Sunday, March 12, 2017

Thoreau "The Old Marlborough Road"

Old Marlboro Road in Maynard, MA. Click to enlarge.
This entry is about connecting Henry David Thoreau's poem "The Old Marlborough Road" to the factual people and places named. See below for final version of the poem. Marlborough is a Massachusetts town 16.5 miles from Concord.  Both towns date to the 1600s, so a road could be 'old' in 1850.

Thoreau created a lecture entitled "Walking," first delivered at the Concord Lyceum on April 23, 1851. He spoke on the topic close to a dozen times, revising the presentation as years passed, so it is referred to in some descriptions has having been written 1851-1860. As a published work, which includes the poem, "Walking" first appeared in the Atlantic Monthly magazine in 1862, shortly after his death. The entire essay is available at several websites, including: https://www.theatlantic.com/magazine/archive/1862/06/walking/304674/
https://www.walden.org/wp-content/uploads/2016/03/Walking-1.pdf 

What is unknown is whether the poem was ever part of the lecture presentations, or only added to the essay for publication. Research on this would require locating and transcribing lecture manuscripts. The Concord Public Library Special Collections does have Thoreau's handwritten manuscript of "Walking" as submitted for publication. The poem - in his sister's handwriting - has no mark-ups or amendments. (Thoreau was ill/dying from tuberculosis as he worked on this and other writings that were published posthumously. His sister helped by making clean copy for some parts of his marked up drafts). The manuscript does differ in a minor way from what was actually published: the poem's title and spelling throughout were "Old Marlboro Road."

An earlier version of the poem can be found as an 1850 journal entry with the title already set, but missing the first eight lines, and with extra lines, later cut. What in the final version are the important last four lines instead were located in the middle, just before "Nobody repairs it." The journal version of the poem can be found on line at various sites, including pages 54-56 of the Bradford Torrey edition of the journals, covering 1850 thru September 1851. See:
https://archive.org/details/writingsofhenryd08thorrich

Elsewhere, as recorded in Thoreau's journal on September 4, 1851, he and William Ellery Channing walked on parts of the old road to Marlborough as part of their trek to Boon's Pond. Thoreau mentions that he had walked in this general direction many times - he described it as a tendency to head west or southwest once stepping out his door - but not as far as the destination of that specific trek. He described the road to Marlborough as "little-frequented," and no more than a woodman's cart path. [Torrey edition, pp.452-462]

The road exists again, paved, and named Old Marlboro Road. It wends west from near Emerson Hospital, cuts across the north corner of Sudbury as Powers Road, continues as Old Marlboro Road in Maynard, where it ends at the east border of the Assabet River National Wildlife Refuge. Within the Refuge, it continues as a trail named Winterberry Way; then out the west site yclept Bruen Road, White Pond Road and finally Concord Road all the way to the center of Marlborough.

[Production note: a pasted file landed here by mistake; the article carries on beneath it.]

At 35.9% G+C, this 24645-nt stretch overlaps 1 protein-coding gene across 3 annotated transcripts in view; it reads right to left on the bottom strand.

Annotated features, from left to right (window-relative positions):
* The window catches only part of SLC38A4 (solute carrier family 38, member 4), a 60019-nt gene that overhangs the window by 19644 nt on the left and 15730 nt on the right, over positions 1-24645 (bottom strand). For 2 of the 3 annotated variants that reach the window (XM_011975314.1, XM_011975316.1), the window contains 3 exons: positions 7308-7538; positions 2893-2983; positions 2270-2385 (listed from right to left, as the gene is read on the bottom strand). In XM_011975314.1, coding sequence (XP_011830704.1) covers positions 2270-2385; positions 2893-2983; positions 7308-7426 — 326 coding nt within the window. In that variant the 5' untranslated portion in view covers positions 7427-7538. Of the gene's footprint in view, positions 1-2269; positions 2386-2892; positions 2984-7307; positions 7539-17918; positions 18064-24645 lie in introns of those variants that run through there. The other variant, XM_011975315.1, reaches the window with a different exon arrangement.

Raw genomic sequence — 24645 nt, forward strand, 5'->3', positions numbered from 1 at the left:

As to how old the road was, and why it had fallen into disuse, Marlborough officially became a town in 1660. By 1663, Sudbury records describe an intent to create a road to "Marlbrow." The road from Concord to Marlborough, across the northern part of Sudbury, became a major route for stagecoaches transporting farm produce, freight and people. From 1685 to 1815, Rice Tavern, Sudbury, was at the crossroads of the Concord-Marlborough and the Sudbury-Lancaster roads. But by Thoreau's time a new road had been built farther south. Rice Tavern had reverted to a farmhouse, torn down in 1942.  

This "C" for Concord marker (not on Old
Marlborough Road) bears evidence of repeated
visits. The "M" stands for town of Maynard, not as
diligent. The letters are carved into the stone.
While the theme of the poem is that by stepping out on disused/abandoned roads - as was already true of the old road to Marlborough in his day - you are in effect traveling on any road and every road, the poem also contains factual references specific to Thoreau's time and place. Martial Miles owned land near the road (Martial Mile's Swamp mentioned elsewhere in Journals). Elijah Wood (1790-1861) was a life-long resident of Concord, descendant of one of the founding families; his son, Elijah Wood, Jr. (1816-1882), was a contemporary of Thoreau. Why Thoreau wrote "And Elijah Wood/I fear for no good" is a mystery. Perhaps aware of Wood's pending death.

Elisha Dugan was a free Negro, never married, son of Thomas Dugan, an escaped slave who had become a landowner in Concord. The Dugan family history is described at length in Black Walden, by Elise Lemire. In the poem's context, "Close to the bone" would have meant in poverty/destitute.

"Not many there be/Who enter therein/Only the guests of the/Irishman Quin," Sudbury archives show James and Zana Quin on various town records (qualified voter, taxes). James, born in Ireland, died 1848. His wife died 1866. The house, on the old road to Marlborough may have gone to a son or relative, as an 1856 Middlesex county map shows Riley Quinn.

Granite markers: Thoreau's "Great guide-boards of stone" - were common then, and many still stand to this day. Some of these indicated town borders. Many Massachusetts towns have by-laws that require the Selectmen or their representatives to periodically confirm such stones' locations and status. Other reasons for a stone post would be to have directional arrows pointing toward towns, and perhaps mileage. One stone could serve both purposes.